Sunday, May 28, 2017
Here's another of the sketches I worked on early this month, still playing with blue and orange. The scene is looking west from the Rowena Overlook at Tom McCall State Park. I stripped out the trees, so the focus is on the shapes of the lands and light, and the sunset colors.
Saturday, May 13, 2017
I wanted to try a long floral example, and use the greens I'd been leaving out recently. I repainted the center several times, and didn't get it right till I put those dark maroon touches in the center top flowers, and added the pale yellow portulaca—or whatever it is—that's near the center. I had split the composition in two and had to pull it back together.
As I was learning to make red-oranges on Chili Drawer, I was painting them in these flowers. Technically, I was working on four different paintings, and I liked it—three of them being small made it easier—because you can use things you learn in one, in all of them, if you want to try something more than one way. It also makes it easier to keep painting and still let your paintings dry when you need to, which I need to do often.
|Sunny Day Magic|
Wednesday, May 10, 2017
When I finished the first pass, I wasn't happy. I decided the rectangles were too small and too many.
I took black charcoal and and drew a new grid, with fewer lines, giving me fewer rectangles with a wider range of sizes. I let it sit like that till the next day, all the time feeling like those charcoal lines over the colors were the most beautiful thing I'd ever painted.
But I also realized that in normal evening roomlight, I could barely make out what was in the painting. I had used so little white, wanting more intense colors, that only the yellow bits and the pale orange were visible; everything else looked like shades of dark brown. It was a values nightmare.
The next morning I looked at it and went "Ew!" I hated the lines—it seemed to be all about the lines—there were too many, too dark. In fact, I was so disappointed with the work that I had a little crisis of confidence—Why had I been so happy the day before with what was obviously awful?
So I took the colors I already had mixed and added varying amounts of white into them and repainted all the rectangles lighter—some a little, some a lot. I deliberately made all the lines except some of the ones around the edges either fade a lot or disappear. I also took advantage of the first grid to make a couple translucent overlapping shapes and some fairly small rectangles to make the design more interesting.
As soon as the lines started disappearing I realized that drawing them had been a good thing, they just weren't finished—they were just an intermediate step to a better version. The painting went from crap to promising in less than fifteen minutes once I started working on it. I realized then that I would start liking it again when it was a "good" design—one that I thought was interesting.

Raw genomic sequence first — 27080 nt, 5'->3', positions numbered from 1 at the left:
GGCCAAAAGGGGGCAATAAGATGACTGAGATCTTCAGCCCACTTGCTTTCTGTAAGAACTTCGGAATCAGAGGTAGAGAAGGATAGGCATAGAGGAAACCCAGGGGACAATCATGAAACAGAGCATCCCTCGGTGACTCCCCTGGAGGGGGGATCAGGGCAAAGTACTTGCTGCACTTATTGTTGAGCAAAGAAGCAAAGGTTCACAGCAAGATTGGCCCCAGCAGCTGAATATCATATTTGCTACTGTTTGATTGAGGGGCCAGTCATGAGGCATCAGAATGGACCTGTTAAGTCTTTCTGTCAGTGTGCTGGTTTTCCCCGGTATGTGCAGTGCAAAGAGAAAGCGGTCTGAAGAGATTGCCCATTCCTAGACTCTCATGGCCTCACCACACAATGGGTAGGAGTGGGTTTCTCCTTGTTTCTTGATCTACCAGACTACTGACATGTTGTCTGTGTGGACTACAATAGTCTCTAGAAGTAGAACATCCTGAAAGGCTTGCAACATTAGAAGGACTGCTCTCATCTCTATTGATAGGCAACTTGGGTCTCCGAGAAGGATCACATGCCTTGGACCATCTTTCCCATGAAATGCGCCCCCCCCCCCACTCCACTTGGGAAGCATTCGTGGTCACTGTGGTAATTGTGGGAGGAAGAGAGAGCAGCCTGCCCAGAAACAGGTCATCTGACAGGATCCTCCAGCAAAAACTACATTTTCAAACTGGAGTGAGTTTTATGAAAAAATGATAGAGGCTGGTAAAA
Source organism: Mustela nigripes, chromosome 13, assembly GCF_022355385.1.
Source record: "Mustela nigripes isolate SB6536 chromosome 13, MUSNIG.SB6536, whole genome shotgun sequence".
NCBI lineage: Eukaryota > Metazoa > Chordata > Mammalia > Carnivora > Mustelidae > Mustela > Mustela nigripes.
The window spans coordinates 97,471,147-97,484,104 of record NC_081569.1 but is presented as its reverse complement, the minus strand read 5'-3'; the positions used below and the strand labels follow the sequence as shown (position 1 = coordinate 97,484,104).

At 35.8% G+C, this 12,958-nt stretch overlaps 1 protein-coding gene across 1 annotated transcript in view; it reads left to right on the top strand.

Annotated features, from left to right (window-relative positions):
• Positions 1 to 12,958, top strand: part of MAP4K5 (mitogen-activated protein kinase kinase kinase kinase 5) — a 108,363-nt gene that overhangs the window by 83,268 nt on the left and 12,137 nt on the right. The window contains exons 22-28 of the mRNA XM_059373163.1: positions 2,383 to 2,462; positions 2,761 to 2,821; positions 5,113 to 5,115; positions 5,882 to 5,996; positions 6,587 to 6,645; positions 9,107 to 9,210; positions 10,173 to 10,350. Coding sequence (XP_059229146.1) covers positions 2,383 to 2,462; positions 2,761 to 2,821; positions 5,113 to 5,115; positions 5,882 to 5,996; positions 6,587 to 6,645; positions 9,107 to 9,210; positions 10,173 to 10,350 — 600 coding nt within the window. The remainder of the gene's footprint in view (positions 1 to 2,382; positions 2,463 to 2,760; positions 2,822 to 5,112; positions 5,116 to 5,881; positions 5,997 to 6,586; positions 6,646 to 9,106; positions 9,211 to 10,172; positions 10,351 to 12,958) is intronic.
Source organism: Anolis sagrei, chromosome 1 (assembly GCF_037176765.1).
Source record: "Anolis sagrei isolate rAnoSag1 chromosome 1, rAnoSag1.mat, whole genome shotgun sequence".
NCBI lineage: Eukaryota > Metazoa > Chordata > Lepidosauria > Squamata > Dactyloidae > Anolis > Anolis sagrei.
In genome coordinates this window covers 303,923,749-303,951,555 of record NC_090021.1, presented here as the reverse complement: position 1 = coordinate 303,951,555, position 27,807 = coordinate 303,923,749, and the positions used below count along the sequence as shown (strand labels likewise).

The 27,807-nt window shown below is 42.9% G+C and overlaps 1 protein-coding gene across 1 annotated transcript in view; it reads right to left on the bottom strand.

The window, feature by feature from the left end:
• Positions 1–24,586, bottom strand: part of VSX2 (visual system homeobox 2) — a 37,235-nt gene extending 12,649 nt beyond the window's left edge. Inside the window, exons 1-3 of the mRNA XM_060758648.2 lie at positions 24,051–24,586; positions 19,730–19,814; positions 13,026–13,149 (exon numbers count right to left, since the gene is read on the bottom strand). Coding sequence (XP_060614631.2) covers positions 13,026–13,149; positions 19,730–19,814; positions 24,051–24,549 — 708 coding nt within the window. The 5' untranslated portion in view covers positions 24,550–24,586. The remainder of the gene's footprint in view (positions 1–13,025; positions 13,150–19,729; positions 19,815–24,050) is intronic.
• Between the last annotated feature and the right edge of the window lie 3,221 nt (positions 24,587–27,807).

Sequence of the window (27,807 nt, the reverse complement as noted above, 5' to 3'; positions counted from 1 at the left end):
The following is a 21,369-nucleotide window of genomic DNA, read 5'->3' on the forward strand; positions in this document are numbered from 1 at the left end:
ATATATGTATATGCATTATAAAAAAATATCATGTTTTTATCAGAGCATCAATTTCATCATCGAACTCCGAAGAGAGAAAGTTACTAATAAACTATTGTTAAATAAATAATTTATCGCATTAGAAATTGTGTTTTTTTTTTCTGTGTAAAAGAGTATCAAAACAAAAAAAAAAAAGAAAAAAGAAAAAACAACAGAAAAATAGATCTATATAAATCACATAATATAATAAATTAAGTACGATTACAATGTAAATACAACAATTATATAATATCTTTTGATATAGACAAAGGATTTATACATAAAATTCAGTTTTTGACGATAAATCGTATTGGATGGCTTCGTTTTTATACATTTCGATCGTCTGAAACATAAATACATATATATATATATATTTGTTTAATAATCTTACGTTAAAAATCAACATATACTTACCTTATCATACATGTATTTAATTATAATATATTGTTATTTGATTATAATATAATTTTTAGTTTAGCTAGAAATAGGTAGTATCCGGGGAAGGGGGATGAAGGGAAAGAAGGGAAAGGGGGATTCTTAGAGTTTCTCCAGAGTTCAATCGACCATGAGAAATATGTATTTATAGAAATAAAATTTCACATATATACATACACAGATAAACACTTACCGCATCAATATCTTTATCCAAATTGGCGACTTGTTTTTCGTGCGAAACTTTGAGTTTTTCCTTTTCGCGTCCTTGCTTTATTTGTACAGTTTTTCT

One more reminder to just keep painting when I do something that doesn't look good.
During this step I literally discovered red-oranges. For some reason I had really never gotten around to playing with red-oranges, and found several discernible hues I could reliably mix. That extended my palette enough to do a large number of unique rectangles without going all the way to red.
When I fixed all those problems, I noticed an as yet unnoticed grouping of rectangles that I wanted to repeat, so I found a similar grouping and re-colored it so it connected visually to the first one.
I've already used some of those red-oranges in another painting I'm in the middle of struggling with, so that was well worth the learning.
Friday, May 5, 2017
Orange and the violet used in this sketch are two thirds of a triad. For this one I threw in some single-color accents of yellow, yellow-green, and blue, just to see how they went together. Yellow-green and blue are half of a tetrad with orange (and red-violet, missing here.) I subscribe to the idea that color combinations are completely analagous to chords in music, and that you can get a lot more interesting art when you use more complicated harmonies. Sometimes what you leave out is as important to the feeling as what you put in. But whether or not any combination actually works in a painting depends on placement in relation to the other colors, relative size, saturation, and how it supports both the subject and the idea of the painting. Only seeing and feeling it can tell you if you've hit the mark—you have to play to learn.
I think if I moved these colors around in the painting I could get several different moods, as I could if I used different values. It's a mix that carries a lot of energy and seems to beg a lot of "why?" questions, which really stimulates my imagination. Orange suggests earth and sex; violet points to spirit and the higher mind. Orange feels grounded and practical; violet leans toward infinite space and unbounded imagination.
One thing for sure—I'm never going to get tired of color.